Walk onto any Wall Street trading floor -- once you get past security, of course -- and look around. It doesn't matter if you're perusing a buy side or sell side firm, a hedge fund or a broker-dealer, because you'll see the same thing: Rows and rows of well-dressed, smart-looking people staring at flat panel displays. What are they looking at? Along with email and IM, Web browsers and proprietary tools, more often than not they're staring into Microsoft Excel.
It has been this way since the mid-1990s. So why hasn't Microsoft added a "Buy" button to its ubiquitous spreadsheet and called it an order management system (OMS)? Or an execution management system (EMS)?
According to the industry experts, Excel is perfect for displaying data and crunching numbers, but it would keel over if it became a true OMS.
To be fair, when Microsoft created Excel 2.0 for Windows in the late 1980s, it was never meant for ordering stocks and bonds. It was designed as an alternative to the killer spreadsheet apps of its day: VisiCalc in the early '80s and Lotus 1-2-3 in the early '90s. Those were the days when The Simpsons was America's rudest cartoon, Amazon was just a river and Mark Zuckerberg's Facebook was probably a baby book with a mirror on the plastic cover.
As Asset Control CEO Phil Lynch remembers, Lotus 1-2-3 ruled the DOS landscape before Windows 3.1, the version of Microsoft's OS that was finally considered stable and ready for business. "Everyone knew the Lotus macros by heart," Lynch says, "and once they understood the logic, it was both very powerful and very fast--but it lacked the real-time interface that Excel introduced." Once Excel added a macro conversion function, he recalls, users could convert all of the old spreadsheets.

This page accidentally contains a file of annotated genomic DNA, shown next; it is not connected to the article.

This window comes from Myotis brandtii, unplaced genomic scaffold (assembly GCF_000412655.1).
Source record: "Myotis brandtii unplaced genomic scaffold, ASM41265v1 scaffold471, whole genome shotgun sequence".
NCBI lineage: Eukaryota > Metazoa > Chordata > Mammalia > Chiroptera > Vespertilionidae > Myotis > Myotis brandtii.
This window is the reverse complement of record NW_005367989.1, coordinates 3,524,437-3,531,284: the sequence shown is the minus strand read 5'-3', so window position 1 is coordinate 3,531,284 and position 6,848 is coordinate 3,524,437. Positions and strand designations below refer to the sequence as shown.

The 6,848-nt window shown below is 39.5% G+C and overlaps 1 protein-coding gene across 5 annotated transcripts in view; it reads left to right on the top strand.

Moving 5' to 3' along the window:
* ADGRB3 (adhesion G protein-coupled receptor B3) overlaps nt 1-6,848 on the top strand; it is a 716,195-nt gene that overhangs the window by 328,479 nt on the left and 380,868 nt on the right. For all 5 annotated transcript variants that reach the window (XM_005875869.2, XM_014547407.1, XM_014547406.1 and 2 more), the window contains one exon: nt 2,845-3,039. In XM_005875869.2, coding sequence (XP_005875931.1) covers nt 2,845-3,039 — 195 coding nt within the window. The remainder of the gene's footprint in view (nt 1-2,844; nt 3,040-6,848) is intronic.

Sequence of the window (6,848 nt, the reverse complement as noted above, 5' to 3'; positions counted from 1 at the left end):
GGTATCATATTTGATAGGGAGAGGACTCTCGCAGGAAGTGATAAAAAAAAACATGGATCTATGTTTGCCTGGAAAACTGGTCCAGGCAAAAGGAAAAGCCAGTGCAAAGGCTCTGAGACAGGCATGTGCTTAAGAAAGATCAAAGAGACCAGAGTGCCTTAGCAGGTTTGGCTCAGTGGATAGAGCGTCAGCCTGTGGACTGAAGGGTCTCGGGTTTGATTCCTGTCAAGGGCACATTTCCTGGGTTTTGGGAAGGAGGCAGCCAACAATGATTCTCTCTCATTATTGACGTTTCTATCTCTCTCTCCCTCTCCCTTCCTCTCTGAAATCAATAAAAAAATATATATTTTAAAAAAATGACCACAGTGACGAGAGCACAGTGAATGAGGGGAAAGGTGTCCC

When Microsoft unveiled Windows 3.1 and later Windows for Workgroups, its network-enabled OS, traders and portfolio managers started installing their own IBM and IBM clone PCs with a stack of floppies labeled Microsoft Excel for Windows.
Steve Rubinow remembers the time well. The CIO of FXAll tells Advanced Trading that traders brought their own solutions from home. "It's not unlike what you have today with bring your own device. It's about familiarity," Rubinow says. "You would install it, and it was not that expensive. It was easy to do. Desk software wasn't locked down and everyone did what they wanted to do to make them more productive."
Excel's rise dovetailed with Wall Street's adoption of electronic trading. Buy side traders began to use specialized programs for executing trades: namely, OMSs. To ensure that buy siders would execute and process their trades through the sell side or specific broker-dealers, these entities offered OMSs for free or at a nominal price. At the same time, the numbers of screens that a typical trader stared at expanded from two to four and sometimes even six--and Microsoft's spreadsheet program was on every one of those screens.
So, again, why didn't Microsoft turn Excel into an OMS? It's a little complicated.